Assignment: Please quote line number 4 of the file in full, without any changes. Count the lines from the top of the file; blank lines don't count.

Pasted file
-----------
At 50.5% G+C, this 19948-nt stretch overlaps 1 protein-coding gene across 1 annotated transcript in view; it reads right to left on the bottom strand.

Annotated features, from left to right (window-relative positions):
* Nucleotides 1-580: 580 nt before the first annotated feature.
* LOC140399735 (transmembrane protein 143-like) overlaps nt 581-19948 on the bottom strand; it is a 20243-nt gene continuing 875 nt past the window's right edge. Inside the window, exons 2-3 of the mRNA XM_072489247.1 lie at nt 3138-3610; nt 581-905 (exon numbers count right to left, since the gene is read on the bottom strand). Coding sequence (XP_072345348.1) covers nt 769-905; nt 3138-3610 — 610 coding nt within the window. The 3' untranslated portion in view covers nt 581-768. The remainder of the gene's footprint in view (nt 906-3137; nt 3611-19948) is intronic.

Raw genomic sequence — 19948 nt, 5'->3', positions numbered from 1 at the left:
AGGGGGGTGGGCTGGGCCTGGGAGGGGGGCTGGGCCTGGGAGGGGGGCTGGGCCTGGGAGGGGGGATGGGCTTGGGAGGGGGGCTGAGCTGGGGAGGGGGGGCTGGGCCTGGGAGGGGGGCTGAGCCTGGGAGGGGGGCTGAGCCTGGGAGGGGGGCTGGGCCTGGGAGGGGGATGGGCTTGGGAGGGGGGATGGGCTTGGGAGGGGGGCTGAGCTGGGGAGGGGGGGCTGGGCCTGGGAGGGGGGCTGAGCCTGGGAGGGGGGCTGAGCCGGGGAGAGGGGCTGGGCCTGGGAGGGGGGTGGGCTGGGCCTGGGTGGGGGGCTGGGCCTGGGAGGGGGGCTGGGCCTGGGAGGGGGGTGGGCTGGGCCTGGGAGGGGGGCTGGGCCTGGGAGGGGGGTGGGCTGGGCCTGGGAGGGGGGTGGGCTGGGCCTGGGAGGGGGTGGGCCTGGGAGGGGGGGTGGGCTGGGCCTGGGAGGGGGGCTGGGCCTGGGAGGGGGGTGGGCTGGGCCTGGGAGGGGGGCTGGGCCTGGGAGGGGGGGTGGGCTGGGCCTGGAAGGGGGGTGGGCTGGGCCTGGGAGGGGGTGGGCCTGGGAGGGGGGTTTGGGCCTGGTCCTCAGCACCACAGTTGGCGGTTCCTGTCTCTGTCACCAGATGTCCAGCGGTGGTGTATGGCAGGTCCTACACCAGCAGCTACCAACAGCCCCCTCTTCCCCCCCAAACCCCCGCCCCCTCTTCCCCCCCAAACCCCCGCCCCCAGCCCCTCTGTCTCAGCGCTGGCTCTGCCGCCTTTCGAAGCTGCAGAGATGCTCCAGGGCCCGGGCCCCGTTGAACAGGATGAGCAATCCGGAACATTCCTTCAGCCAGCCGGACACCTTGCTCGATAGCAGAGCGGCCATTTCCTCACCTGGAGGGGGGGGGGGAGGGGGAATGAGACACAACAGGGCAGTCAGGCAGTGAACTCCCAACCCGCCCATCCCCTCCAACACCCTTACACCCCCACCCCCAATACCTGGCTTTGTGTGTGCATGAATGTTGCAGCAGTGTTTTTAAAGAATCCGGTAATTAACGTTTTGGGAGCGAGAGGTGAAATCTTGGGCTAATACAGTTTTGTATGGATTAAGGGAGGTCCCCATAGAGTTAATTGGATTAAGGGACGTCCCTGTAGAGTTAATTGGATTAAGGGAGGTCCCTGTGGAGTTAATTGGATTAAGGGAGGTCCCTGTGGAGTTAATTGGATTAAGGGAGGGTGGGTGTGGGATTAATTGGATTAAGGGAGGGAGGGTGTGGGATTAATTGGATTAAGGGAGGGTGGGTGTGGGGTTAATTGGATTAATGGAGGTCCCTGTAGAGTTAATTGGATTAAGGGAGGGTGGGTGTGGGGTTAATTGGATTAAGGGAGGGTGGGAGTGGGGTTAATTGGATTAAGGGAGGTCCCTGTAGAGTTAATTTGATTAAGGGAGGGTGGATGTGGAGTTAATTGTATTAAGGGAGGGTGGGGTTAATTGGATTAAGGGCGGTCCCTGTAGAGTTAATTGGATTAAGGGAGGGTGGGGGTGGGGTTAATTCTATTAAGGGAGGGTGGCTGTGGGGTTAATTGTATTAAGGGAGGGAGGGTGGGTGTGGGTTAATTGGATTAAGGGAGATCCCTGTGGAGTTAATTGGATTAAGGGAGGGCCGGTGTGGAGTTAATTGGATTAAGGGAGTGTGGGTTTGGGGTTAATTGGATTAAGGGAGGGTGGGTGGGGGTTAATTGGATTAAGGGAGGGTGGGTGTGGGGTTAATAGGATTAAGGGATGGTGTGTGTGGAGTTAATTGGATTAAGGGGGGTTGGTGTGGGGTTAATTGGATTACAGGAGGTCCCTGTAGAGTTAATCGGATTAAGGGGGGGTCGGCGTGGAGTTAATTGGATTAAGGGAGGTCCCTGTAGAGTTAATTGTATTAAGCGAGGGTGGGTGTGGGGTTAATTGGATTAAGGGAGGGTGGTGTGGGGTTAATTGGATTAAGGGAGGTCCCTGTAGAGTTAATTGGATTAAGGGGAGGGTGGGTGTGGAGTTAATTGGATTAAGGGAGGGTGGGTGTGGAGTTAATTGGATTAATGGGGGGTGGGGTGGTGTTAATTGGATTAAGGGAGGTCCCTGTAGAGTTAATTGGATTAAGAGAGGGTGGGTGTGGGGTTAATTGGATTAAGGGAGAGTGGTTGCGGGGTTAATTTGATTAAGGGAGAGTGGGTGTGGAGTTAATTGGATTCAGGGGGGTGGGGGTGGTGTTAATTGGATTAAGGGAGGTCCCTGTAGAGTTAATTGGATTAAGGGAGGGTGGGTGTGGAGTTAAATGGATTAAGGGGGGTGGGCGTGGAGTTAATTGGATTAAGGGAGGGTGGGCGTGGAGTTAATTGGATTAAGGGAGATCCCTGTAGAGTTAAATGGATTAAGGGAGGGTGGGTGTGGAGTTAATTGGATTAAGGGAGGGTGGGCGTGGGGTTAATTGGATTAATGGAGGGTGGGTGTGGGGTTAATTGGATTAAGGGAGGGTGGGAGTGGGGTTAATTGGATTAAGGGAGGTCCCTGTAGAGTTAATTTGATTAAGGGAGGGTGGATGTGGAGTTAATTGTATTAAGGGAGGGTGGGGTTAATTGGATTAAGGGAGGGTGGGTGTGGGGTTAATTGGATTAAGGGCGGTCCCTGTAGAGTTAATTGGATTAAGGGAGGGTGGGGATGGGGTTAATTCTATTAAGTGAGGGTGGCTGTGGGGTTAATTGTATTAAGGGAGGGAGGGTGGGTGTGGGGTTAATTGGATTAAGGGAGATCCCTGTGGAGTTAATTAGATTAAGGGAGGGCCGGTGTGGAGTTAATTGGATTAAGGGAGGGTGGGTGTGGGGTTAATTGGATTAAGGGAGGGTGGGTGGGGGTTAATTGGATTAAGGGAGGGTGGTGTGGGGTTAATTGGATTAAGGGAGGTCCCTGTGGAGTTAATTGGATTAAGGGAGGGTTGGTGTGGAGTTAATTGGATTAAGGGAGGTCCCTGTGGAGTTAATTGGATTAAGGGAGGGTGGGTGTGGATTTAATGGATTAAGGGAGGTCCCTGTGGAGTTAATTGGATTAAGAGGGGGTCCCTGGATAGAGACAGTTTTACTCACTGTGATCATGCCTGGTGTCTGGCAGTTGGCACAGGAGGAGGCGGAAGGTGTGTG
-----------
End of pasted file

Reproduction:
* LOC140399735 (transmembrane protein 143-like) overlaps nt 581-19948 on the bottom strand; it is a 20243-nt gene continuing 875 nt past the window's right edge. Inside the window, exons 2-3 of the mRNA XM_072489247.1 lie at nt 3138-3610; nt 581-905 (exon numbers count right to left, since the gene is read on the bottom strand). Coding sequence (XP_072345348.1) covers nt 769-905; nt 3138-3610 — 610 coding nt within the window. The 3' untranslated portion in view covers nt 581-768. The remainder of the gene's footprint in view (nt 906-3137; nt 3611-19948) is intronic.